A judge cleared the way Friday for construction to begin on the new Sacramento Kings arena.
Sacramento Superior Court Judge Timothy Frawley rejected an attempt by the arena’s opponents to block construction on the $477 million arena. His ruling, at the end of a 30-minute hearing, affirmed a tentative decision he made the day before.
The decision appears to remove the last legal obstacle to construction. Kings President Chris Granger issued a statement saying the ruling “moves us yet another step closer” to construction. The team is on the verge of completing financing for its $222 million share of the project, and demolition is expected to begin a few days later at Downtown Plaza.
A group of arena foes had sued the city, arguing the project would cause noise, traffic problems and other violations of the California Environmental Quality Act. Making a last-ditch effort to persuade the judge to issue an injunction blocking construction, their lawyer Kelly Smith said in court Friday that the likely gentrification of downtown caused by the arena would disrupt “the schlubs in the single-occupancy hotels.”
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He also attacked the constitutionality of SB 743, by Senate President Pro Tem Darrell Steinberg, the law that streamlines CEQA suits against the arena project and makes it more difficult to obtain an injunction. The law, designed specifically for the arena, says a judge can only halt construction in extreme circumstances, like an “imminent threat to the public health and safety” or the discovery of American Indian artifacts.
Frawley said the law is constitutional. “It is the Legislature’s prerogative to modify judicial procedures,” he said.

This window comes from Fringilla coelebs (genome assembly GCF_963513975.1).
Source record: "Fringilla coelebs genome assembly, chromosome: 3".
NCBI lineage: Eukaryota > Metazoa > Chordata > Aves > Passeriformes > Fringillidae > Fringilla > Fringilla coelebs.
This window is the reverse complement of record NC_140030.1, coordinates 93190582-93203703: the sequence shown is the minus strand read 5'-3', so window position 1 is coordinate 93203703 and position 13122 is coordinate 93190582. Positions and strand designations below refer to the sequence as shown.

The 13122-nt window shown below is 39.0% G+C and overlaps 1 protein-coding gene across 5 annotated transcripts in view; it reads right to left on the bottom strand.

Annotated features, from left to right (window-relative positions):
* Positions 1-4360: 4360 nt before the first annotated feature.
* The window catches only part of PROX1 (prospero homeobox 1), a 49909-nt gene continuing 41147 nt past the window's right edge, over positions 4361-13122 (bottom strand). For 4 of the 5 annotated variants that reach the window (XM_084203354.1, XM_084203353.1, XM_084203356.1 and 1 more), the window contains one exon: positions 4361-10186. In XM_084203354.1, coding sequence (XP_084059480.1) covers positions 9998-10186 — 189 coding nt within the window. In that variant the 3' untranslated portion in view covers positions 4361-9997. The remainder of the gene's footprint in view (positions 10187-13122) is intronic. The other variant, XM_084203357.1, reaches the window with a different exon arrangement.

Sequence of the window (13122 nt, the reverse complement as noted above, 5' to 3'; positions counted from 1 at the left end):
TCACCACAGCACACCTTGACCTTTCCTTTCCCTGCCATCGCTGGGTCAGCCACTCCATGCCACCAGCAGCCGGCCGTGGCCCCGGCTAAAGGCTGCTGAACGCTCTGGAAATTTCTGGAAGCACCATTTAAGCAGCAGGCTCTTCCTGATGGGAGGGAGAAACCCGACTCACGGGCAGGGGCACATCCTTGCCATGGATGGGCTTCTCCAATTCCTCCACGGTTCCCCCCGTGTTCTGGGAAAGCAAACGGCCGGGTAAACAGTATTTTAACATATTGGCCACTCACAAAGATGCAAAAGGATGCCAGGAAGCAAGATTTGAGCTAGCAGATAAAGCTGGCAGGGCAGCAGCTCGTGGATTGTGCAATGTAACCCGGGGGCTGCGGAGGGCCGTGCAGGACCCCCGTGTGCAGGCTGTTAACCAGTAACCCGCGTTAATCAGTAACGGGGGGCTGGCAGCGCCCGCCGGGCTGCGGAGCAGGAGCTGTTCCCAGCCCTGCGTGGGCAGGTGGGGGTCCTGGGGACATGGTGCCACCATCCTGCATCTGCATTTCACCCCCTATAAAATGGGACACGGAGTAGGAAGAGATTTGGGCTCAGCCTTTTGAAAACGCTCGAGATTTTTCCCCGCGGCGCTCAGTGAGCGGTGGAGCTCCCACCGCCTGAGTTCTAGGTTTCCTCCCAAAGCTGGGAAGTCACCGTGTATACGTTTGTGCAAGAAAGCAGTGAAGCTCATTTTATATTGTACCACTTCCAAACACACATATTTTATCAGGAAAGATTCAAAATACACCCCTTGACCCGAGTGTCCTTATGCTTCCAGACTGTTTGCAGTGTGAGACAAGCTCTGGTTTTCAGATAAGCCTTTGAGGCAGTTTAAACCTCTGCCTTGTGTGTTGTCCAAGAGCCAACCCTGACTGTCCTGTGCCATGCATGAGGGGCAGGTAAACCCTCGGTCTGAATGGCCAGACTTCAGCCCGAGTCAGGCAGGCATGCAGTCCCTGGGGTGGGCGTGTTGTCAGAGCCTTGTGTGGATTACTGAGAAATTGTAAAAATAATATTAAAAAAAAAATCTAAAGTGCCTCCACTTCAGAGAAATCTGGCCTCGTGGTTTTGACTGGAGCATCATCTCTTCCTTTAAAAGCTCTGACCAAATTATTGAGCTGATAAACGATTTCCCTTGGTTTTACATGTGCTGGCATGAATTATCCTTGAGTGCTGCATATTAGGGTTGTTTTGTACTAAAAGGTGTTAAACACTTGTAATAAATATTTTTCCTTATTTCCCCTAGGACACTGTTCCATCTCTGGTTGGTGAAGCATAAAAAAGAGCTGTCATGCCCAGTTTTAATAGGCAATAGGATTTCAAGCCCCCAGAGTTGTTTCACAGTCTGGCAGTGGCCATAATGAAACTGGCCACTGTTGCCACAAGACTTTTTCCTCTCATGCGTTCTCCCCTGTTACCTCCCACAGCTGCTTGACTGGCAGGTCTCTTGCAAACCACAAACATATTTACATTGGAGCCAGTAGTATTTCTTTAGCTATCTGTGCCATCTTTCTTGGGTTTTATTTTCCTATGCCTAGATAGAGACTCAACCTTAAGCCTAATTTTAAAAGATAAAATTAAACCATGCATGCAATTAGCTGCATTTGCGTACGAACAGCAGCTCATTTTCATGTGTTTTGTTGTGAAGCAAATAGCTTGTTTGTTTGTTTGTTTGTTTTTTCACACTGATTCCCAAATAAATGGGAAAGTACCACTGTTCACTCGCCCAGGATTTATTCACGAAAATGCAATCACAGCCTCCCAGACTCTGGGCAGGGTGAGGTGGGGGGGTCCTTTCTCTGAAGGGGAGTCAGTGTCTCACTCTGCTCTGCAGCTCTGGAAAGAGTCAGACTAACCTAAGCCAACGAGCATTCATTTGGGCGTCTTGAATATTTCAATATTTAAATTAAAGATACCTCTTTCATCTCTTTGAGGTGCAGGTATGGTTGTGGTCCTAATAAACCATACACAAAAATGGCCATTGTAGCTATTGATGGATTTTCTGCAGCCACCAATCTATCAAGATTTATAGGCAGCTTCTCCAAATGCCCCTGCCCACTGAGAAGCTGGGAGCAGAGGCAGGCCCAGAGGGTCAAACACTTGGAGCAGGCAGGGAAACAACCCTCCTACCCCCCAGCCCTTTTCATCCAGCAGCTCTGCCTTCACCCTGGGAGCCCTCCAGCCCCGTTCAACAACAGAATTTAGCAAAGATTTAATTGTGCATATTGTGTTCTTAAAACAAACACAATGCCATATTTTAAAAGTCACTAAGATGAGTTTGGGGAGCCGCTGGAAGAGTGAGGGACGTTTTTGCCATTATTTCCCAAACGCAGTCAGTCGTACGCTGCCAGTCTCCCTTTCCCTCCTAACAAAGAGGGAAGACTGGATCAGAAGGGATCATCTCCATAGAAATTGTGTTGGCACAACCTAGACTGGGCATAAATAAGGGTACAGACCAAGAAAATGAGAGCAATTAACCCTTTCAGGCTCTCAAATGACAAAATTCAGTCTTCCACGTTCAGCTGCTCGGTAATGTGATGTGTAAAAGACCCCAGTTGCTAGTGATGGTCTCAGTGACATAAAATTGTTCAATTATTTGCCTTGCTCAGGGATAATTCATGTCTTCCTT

City lawyers said the potential environmental impacts have already been addressed. “The city did a thorough, exhaustive environmental review ... beyond what was required under CEQA,” said a lawyer for the city, Amrit Kulkarni.
A second CEQA suit has also been filed, but the plaintiffs haven’t yet sought an injunction that would block construction.
Friday’s decision was Frawley’s second major ruling on the new Kings arena this year. In February, he dismissed a lawsuit by a group of Sacramentans demanding a public vote on sports arena subsidies. In that case, Frawley ruled there were too many legal flaws in the ballot-initiative petitions submitted by arena opponents.
As for the CEQA case, Smith declined to say whether his clients would appeal Frawley’s decision on the injunction.
One of his clients, Adriana Saltonstall, told reporters that the city’s $255 million subsidy is a waste of public money and should be used instead to support the arts.
“The point of environmental (reviews) is to look at alternatives,” she said after the hearing. “There are many alternatives to the use of $255 million.”
A former Caltrans director, she added, “The impact on I-5 will be tremendous. There will be a huge traffic jam.”